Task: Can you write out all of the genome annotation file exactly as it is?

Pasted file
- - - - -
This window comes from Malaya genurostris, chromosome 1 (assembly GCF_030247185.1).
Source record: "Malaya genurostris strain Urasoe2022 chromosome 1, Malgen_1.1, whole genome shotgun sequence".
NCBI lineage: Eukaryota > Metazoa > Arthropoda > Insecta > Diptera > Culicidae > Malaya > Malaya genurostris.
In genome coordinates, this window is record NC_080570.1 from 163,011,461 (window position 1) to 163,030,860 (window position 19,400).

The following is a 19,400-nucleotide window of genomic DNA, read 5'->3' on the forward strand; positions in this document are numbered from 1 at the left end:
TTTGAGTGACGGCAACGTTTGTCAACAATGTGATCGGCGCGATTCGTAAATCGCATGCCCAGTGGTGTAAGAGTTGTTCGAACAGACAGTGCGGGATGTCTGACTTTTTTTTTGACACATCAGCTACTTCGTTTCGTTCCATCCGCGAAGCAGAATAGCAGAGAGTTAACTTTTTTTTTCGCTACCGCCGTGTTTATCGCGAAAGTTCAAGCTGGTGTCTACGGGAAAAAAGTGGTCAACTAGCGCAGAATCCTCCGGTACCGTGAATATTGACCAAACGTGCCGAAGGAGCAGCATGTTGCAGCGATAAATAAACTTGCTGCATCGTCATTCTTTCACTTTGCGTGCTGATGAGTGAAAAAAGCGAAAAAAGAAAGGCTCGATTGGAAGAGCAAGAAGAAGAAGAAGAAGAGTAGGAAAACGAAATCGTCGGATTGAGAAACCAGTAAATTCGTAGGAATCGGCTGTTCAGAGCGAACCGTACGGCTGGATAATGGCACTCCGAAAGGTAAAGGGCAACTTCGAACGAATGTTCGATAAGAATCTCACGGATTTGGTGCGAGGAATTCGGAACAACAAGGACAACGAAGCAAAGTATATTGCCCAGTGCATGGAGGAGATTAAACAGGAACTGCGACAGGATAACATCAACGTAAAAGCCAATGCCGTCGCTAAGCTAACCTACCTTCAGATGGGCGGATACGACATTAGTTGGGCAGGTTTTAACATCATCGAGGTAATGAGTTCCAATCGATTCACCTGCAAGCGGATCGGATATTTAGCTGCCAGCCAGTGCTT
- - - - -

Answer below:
This window comes from Malaya genurostris, chromosome 1 (assembly GCF_030247185.1).
Source record: "Malaya genurostris strain Urasoe2022 chromosome 1, Malgen_1.1, whole genome shotgun sequence".
NCBI lineage: Eukaryota > Metazoa > Arthropoda > Insecta > Diptera > Culicidae > Malaya > Malaya genurostris.
In genome coordinates, this window is record NC_080570.1 from 163,011,461 (window position 1) to 163,030,860 (window position 19,400).

The following is a 19,400-nucleotide window of genomic DNA, read 5'->3' on the forward strand; positions in this document are numbered from 1 at the left end:
TTTGAGTGACGGCAACGTTTGTCAACAATGTGATCGGCGCGATTCGTAAATCGCATGCCCAGTGGTGTAAGAGTTGTTCGAACAGACAGTGCGGGATGTCTGACTTTTTTTTTGACACATCAGCTACTTCGTTTCGTTCCATCCGCGAAGCAGAATAGCAGAGAGTTAACTTTTTTTTTCGCTACCGCCGTGTTTATCGCGAAAGTTCAAGCTGGTGTCTACGGGAAAAAAGTGGTCAACTAGCGCAGAATCCTCCGGTACCGTGAATATTGACCAAACGTGCCGAAGGAGCAGCATGTTGCAGCGATAAATAAACTTGCTGCATCGTCATTCTTTCACTTTGCGTGCTGATGAGTGAAAAAAGCGAAAAAAGAAAGGCTCGATTGGAAGAGCAAGAAGAAGAAGAAGAAGAGTAGGAAAACGAAATCGTCGGATTGAGAAACCAGTAAATTCGTAGGAATCGGCTGTTCAGAGCGAACCGTACGGCTGGATAATGGCACTCCGAAAGGTAAAGGGCAACTTCGAACGAATGTTCGATAAGAATCTCACGGATTTGGTGCGAGGAATTCGGAACAACAAGGACAACGAAGCAAAGTATATTGCCCAGTGCATGGAGGAGATTAAACAGGAACTGCGACAGGATAACATCAACGTAAAAGCCAATGCCGTCGCTAAGCTAACCTACCTTCAGATGGGCGGATACGACATTAGTTGGGCAGGTTTTAACATCATCGAGGTAATGAGTTCCAATCGATTCACCTGCAAGCGGATCGGATATTTAGCTGCCAGCCAGTGCTT